Investors looking for growth and high returns are turning back toward equities, particularly European and emerging markets equities because they are cheaper than U.S. stocks.
Paul Atkinson, head of North American equities at Aberdeen Asset Management, Philadelphia, told Pensions & Investments in a phone interview that as news of strong corporate performance began to emerge, investors “began to embrace more risk, come out of bonds and gravitate more towards equities” in the last two years.
He added that Aberdeen, which has $320.6 billion in assets under management, has “seen some flow in the U.S.,” particularly in the smaller-cap stocks, which are more leveraged.
“The equity market has been a longer-than-average bull market over the past five years,” said Mark N. Stahl, a senior vice president in Callan Associates Inc.'s global manager research group, San Francisco. “The statistics and return would show that, which has been great to see.”
Indeed, the number of equity mandates has been rising. According to a report released in January by Louisville, Ky.-based manager consultant Eager, Davis & Holmes LLC, both U.S. and international active equity mandates rebounded in 2013. In 2013, 373 U.S. active equity hires were made, up from the 305 made in 2012 and the 288 in 2011.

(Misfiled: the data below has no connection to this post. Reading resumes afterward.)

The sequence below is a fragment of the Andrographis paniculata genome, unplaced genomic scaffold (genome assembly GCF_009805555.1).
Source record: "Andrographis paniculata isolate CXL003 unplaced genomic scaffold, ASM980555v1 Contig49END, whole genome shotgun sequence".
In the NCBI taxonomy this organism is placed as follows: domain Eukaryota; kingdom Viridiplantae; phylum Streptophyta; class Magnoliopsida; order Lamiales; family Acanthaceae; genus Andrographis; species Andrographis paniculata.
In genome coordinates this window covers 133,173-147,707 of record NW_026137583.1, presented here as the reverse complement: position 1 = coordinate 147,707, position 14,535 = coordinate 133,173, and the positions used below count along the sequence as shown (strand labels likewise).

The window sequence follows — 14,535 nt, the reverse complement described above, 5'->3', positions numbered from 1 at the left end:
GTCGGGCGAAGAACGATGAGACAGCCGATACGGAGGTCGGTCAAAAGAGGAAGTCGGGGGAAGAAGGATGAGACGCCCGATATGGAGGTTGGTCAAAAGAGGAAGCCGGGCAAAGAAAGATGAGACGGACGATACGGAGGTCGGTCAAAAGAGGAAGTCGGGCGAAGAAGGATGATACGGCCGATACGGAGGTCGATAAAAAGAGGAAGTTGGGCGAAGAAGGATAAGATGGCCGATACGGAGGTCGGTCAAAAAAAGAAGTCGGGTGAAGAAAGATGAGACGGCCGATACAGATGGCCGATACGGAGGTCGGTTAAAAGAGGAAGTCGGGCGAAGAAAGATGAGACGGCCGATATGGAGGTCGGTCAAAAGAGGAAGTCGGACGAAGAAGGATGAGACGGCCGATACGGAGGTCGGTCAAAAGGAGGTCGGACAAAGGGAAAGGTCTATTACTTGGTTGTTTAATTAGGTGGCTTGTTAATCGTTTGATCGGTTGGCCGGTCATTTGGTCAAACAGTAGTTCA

Chris Adkerson, a principal and senior consultant in the St. Louis office of Mercer LLC's investment business, said his firm saw a return of 32% in equities in 2013 after seeing roughly $431 billion go into equities that year (following an average of about $40 billion each year from 2009 to 2012 inclusive). Comparatively, Mercer saw $1.2 billion go into bond funds in 2013. Mercer's investment management division has $86.7 billion in AUM.
“Investors are seeing the returns in equities and jumping on board,” said Mr. Adkerson. He added, however, that his guess is that an equity bull market “is entering the final stage,” as he finds it “unlikely that we'll see a 30%-plus return in 2014.”
Not everyone shares this belief. Ashi S. Parikh, chairman, CEO and chief investment officer of RidgeWorth Investments, Atlanta, for example, believes that, rather than this being the end of an equity bull market, we're facing the prelude to a shift away from bonds towards equities.
“You can argue we're in an equity bull market,” he said. “I don't think we've seen that full-blown shift yet. I think it's still coming.”
RidgeWorth Investments manages $50.6 billion in assets.